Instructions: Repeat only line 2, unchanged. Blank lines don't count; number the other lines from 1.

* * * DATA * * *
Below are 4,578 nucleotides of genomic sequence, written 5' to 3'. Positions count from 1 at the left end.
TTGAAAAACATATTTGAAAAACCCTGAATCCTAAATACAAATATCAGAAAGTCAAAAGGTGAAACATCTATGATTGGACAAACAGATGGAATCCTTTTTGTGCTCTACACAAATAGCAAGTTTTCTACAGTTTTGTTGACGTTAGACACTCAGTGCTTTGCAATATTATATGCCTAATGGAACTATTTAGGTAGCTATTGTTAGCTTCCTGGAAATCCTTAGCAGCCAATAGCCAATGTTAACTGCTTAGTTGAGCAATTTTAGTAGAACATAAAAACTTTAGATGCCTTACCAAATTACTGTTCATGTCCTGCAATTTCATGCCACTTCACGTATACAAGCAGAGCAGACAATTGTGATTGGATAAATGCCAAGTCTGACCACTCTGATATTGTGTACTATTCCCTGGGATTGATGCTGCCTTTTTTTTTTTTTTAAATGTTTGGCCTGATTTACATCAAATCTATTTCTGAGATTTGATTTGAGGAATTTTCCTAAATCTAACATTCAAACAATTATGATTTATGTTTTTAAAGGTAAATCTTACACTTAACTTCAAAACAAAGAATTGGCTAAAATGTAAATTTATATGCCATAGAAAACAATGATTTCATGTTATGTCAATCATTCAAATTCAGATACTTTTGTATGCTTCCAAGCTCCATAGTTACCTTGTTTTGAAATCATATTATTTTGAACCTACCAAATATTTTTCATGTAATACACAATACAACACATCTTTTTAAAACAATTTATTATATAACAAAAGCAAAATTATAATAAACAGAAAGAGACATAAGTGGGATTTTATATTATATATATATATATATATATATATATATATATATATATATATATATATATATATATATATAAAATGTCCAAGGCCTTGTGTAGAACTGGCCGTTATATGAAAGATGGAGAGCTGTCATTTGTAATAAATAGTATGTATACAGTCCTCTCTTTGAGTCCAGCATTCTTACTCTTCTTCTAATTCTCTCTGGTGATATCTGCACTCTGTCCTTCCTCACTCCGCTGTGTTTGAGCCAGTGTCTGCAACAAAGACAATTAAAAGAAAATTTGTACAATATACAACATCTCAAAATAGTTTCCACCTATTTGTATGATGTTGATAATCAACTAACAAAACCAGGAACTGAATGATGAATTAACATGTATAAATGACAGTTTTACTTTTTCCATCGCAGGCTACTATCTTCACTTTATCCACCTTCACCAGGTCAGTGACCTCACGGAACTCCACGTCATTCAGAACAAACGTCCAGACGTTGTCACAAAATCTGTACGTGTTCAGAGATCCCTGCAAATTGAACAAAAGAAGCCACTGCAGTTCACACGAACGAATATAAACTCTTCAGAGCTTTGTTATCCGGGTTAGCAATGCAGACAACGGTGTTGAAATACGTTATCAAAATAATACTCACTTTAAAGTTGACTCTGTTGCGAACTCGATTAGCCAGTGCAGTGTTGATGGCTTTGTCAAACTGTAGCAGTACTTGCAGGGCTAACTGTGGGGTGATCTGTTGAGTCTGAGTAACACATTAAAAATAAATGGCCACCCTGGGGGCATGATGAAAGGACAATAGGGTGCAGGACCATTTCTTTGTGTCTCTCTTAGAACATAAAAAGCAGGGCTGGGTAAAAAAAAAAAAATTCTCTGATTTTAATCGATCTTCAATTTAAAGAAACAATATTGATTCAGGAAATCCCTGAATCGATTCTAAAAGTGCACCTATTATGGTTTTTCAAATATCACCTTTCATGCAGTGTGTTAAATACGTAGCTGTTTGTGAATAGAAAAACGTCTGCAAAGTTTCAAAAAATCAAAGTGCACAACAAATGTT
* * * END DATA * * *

TTGAAAAACATATTTGAAAAACCCTGAATCCTAAATACAAATATCAGAAAGTCAAAAGGTGAAACATCTATGATTGGACAAACAGATGGAATCCTTTTTGTGCTCTACACAAATAGCAAGTTTTCTACAGTTTTGTTGACGTTAGACACTCAGTGCTTTGCAATATTATATGCCTAATGGAACTATTTAGGTAGCTATTGTTAGCTTCCTGGAAATCCTTAGCAGCCAATAGCCAATGTTAACTGCTTAGTTGAGCAATTTTAGTAGAACATAAAAACTTTAGATGCCTTACCAAATTACTGTTCATGTCCTGCAATTTCATGCCACTTCACGTATACAAGCAGAGCAGACAATTGTGATTGGATAAATGCCAAGTCTGACCACTCTGATATTGTGTACTATTCCCTGGGATTGATGCTGCCTTTTTTTTTTTTTTAAATGTTTGGCCTGATTTACATCAAATCTATTTCTGAGATTTGATTTGAGGAATTTTCCTAAATCTAACATTCAAACAATTATGATTTATGTTTTTAAAGGTAAATCTTACACTTAACTTCAAAACAAAGAATTGGCTAAAATGTAAATTTATATGCCATAGAAAACAATGATTTCATGTTATGTCAATCATTCAAATTCAGATACTTTTGTATGCTTCCAAGCTCCATAGTTACCTTGTTTTGAAATCATATTATTTTGAACCTACCAAATATTTTTCATGTAATACACAATACAACACATCTTTTTAAAACAATTTATTATATAACAAAAGCAAAATTATAATAAACAGAAAGAGACATAAGTGGGATTTTATATTATATATATATATATATATATATATATATATATATATATATATATATATATATATATATATAAAATGTCCAAGGCCTTGTGTAGAACTGGCCGTTATATGAAAGATGGAGAGCTGTCATTTGTAATAAATAGTATGTATACAGTCCTCTCTTTGAGTCCAGCATTCTTACTCTTCTTCTAATTCTCTCTGGTGATATCTGCACTCTGTCCTTCCTCACTCCGCTGTGTTTGAGCCAGTGTCTGCAACAAAGACAATTAAAAGAAAATTTGTACAATATACAACATCTCAAAATAGTTTCCACCTATTTGTATGATGTTGATAATCAACTAACAAAACCAGGAACTGAATGATGAATTAACATGTATAAATGACAGTTTTACTTTTTCCATCGCAGGCTACTATCTTCACTTTATCCACCTTCACCAGGTCAGTGACCTCACGGAACTCCACGTCATTCAGAACAAACGTCCAGACGTTGTCACAAAATCTGTACGTGTTCAGAGATCCCTGCAAATTGAACAAAAGAAGCCACTGCAGTTCACACGAACGAATATAAACTCTTCAGAGCTTTGTTATCCGGGTTAGCAATGCAGACAACGGTGTTGAAATACGTTATCAAAATAATACTCACTTTAAAGTTGACTCTGTTGCGAACTCGATTAGCCAGTGCAGTGTTGATGGCTTTGTCAAACTGTAGCAGTACTTGCAGGGCTAACTGTGGGGTGATCTGTTGAGTCTGAGTAACACATTAAAAATAAATGGCCACCCTGGGGGCATGATGAAAGGACAATAGGGTGCAGGACCATTTCTTTGTGTCTCTCTTAGAACATAAAAAGCAGGGCTGGGTAAAAAAAAAAAAATTCTCTGATTTTAATCGATCTTCAATTTAAAGAAACAATATTGATTCAGGAAATCCCTGAATCGATTCTAAAAGTGCACCTATTATGGTTTTTCAAATATCACCTTTCATGCAGTGTGTTAAATACGTAGCTGTTTGTGAATAGAAAAACGTCTGCAAAGTTTCAAAAAATCAAAGTGCACAACAAATGTT